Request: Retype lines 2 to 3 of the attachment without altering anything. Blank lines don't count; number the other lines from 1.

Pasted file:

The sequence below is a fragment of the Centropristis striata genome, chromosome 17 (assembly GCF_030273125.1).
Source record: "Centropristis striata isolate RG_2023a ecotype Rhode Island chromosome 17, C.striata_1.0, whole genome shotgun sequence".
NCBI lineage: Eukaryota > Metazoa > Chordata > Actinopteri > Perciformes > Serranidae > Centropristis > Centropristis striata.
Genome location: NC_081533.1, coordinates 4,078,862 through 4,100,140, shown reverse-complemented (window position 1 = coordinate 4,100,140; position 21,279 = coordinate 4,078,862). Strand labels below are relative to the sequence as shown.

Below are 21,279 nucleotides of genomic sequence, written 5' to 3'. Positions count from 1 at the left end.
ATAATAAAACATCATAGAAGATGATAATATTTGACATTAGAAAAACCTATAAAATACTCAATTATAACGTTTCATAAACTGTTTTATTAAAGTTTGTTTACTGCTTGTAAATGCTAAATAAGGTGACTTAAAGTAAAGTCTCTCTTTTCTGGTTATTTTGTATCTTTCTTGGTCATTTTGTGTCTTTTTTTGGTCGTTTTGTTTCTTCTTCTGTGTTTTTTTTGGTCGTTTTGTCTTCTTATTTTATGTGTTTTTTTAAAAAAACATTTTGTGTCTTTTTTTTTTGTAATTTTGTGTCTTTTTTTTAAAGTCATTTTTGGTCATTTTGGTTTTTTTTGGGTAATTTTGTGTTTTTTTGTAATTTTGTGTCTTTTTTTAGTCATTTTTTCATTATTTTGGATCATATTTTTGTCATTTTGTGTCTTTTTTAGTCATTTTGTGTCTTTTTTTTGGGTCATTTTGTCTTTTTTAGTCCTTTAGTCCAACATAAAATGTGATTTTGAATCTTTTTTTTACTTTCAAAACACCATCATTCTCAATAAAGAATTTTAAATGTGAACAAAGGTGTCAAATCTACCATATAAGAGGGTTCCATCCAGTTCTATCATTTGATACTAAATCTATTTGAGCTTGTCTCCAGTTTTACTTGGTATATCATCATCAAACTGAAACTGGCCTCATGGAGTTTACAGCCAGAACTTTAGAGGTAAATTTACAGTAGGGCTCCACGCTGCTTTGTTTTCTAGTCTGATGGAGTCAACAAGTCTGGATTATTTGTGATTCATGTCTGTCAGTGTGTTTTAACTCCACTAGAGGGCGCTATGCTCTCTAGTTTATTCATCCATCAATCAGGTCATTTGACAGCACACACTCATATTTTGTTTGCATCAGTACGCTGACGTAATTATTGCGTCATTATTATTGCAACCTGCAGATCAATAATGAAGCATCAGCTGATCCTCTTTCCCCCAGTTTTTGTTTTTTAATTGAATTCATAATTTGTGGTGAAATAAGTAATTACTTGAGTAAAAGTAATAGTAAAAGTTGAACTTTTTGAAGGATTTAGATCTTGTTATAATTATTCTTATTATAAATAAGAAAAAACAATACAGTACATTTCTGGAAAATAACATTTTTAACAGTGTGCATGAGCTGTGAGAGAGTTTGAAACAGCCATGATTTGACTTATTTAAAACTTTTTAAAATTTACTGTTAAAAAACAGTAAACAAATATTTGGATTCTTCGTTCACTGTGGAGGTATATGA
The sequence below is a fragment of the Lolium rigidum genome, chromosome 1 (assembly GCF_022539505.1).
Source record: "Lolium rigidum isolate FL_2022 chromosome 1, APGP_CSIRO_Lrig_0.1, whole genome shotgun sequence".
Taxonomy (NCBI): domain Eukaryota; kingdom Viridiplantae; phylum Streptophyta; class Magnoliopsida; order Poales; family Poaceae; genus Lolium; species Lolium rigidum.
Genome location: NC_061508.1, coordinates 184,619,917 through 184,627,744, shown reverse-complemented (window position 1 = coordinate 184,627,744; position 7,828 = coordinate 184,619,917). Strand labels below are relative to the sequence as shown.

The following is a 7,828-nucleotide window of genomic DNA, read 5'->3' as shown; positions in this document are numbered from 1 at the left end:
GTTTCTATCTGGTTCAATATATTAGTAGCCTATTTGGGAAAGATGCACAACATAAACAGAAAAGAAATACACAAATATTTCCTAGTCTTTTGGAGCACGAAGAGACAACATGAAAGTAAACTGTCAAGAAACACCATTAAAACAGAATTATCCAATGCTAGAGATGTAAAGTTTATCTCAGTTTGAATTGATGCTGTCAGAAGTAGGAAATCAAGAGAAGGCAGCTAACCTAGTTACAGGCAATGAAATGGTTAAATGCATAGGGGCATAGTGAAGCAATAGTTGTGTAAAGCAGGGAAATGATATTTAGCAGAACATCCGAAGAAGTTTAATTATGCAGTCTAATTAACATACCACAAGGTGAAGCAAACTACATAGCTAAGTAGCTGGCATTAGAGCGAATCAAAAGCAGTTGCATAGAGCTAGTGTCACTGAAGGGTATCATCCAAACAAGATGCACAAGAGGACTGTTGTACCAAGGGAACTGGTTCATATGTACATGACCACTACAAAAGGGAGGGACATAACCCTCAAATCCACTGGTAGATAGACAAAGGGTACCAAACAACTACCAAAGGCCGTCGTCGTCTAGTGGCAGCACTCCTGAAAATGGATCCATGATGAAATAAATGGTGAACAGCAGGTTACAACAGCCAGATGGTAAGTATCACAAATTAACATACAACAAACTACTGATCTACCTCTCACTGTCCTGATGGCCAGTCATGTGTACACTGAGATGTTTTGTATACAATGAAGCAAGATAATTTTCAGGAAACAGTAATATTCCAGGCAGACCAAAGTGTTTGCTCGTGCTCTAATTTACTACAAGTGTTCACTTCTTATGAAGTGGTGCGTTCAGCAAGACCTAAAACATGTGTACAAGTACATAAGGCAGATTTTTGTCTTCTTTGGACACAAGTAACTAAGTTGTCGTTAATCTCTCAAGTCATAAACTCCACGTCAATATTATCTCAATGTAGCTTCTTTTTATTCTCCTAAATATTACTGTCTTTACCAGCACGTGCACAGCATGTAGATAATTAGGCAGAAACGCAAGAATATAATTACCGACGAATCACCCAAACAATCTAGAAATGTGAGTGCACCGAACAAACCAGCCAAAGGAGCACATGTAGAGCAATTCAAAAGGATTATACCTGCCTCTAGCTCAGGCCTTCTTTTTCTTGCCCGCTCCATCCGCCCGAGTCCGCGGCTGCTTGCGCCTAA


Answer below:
Source record: "Centropristis striata isolate RG_2023a ecotype Rhode Island chromosome 17, C.striata_1.0, whole genome shotgun sequence".
NCBI lineage: Eukaryota > Metazoa > Chordata > Actinopteri > Perciformes > Serranidae > Centropristis > Centropristis striata.